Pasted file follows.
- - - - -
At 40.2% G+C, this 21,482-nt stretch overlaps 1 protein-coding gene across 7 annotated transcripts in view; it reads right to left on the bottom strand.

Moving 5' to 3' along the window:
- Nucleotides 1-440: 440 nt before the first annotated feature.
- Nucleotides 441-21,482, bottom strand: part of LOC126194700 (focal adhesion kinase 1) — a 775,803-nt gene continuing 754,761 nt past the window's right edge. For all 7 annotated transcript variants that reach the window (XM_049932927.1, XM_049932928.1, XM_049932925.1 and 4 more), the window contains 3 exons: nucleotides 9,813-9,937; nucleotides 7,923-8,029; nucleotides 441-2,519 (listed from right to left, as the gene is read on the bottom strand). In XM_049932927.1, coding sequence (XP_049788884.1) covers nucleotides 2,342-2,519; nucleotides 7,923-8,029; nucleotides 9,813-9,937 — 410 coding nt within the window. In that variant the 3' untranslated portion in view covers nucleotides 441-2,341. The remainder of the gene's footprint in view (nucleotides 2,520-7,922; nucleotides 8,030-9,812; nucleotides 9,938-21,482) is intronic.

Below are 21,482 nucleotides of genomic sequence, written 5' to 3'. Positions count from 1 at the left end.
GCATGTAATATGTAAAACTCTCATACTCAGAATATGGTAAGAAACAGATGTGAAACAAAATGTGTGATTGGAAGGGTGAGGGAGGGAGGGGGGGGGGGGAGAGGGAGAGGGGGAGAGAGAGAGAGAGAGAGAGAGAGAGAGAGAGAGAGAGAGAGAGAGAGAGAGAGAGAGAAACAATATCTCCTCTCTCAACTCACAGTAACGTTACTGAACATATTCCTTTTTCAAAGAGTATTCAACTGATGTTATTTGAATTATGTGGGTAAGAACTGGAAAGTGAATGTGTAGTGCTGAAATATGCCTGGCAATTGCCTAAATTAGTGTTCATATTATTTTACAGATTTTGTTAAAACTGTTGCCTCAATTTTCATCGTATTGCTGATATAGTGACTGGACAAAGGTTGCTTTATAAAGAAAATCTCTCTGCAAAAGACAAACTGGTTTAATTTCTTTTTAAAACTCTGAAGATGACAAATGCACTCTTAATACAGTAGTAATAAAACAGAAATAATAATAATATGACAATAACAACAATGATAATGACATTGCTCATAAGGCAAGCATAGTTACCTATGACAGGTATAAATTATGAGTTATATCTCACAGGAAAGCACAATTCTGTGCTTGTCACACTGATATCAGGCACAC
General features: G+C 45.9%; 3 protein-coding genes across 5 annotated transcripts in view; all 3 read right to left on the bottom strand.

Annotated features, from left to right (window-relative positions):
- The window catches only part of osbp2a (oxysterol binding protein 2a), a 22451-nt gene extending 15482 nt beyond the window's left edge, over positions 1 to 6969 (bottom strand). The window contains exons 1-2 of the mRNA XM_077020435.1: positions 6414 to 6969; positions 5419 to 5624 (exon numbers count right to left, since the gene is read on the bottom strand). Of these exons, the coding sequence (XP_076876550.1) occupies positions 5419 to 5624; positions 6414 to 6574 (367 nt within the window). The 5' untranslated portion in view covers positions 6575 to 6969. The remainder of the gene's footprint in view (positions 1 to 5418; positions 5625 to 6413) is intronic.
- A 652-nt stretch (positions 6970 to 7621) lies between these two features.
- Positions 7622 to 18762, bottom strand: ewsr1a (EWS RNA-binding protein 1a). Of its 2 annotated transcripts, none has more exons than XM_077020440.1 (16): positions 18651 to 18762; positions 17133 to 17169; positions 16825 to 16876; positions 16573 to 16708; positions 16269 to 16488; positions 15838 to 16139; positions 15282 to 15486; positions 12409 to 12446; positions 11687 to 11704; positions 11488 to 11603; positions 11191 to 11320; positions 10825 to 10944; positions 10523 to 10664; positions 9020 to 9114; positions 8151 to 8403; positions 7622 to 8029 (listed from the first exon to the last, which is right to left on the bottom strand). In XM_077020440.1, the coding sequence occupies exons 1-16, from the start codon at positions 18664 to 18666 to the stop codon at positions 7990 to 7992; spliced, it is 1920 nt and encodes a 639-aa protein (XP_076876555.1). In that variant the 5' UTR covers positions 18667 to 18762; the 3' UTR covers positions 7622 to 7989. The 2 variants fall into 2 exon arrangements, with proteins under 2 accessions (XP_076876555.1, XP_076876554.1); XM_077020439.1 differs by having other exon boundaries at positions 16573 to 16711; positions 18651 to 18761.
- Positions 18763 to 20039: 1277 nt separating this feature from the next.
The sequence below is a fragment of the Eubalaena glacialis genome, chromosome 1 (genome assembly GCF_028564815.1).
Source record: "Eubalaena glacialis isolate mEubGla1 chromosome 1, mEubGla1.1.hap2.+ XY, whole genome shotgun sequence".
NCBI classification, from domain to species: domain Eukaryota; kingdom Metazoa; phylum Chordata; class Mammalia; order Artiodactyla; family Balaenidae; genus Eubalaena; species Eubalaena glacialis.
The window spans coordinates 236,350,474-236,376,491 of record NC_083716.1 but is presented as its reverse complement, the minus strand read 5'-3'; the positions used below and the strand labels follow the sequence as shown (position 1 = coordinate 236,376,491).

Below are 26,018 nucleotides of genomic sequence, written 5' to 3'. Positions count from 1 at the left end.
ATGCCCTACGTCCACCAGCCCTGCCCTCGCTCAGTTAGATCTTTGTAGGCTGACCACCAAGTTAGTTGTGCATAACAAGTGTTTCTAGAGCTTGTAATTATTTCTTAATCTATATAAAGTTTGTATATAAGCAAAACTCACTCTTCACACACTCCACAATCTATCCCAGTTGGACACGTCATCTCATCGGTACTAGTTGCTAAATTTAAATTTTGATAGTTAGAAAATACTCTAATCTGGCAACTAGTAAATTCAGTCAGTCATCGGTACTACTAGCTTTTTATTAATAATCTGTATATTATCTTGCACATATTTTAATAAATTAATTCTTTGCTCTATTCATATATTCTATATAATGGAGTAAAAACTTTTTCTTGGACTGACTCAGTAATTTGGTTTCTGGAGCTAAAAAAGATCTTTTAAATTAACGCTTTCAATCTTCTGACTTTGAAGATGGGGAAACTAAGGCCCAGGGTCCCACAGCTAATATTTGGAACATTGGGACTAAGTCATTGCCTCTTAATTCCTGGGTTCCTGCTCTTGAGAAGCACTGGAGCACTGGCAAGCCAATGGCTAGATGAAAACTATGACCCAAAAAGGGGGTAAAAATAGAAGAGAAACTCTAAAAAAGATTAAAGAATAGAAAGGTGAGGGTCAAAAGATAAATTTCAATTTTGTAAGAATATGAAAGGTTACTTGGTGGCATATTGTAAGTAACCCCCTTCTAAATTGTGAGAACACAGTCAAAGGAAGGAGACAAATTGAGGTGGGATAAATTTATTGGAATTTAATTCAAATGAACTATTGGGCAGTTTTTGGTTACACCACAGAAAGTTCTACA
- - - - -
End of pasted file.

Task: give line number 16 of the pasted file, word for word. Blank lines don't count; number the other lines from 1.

The window spans coordinates 236,350,474-236,376,491 of record NC_083716.1 but is presented as its reverse complement, the minus strand read 5'-3'; the positions used below and the strand labels follow the sequence as shown (position 1 = coordinate 236,376,491).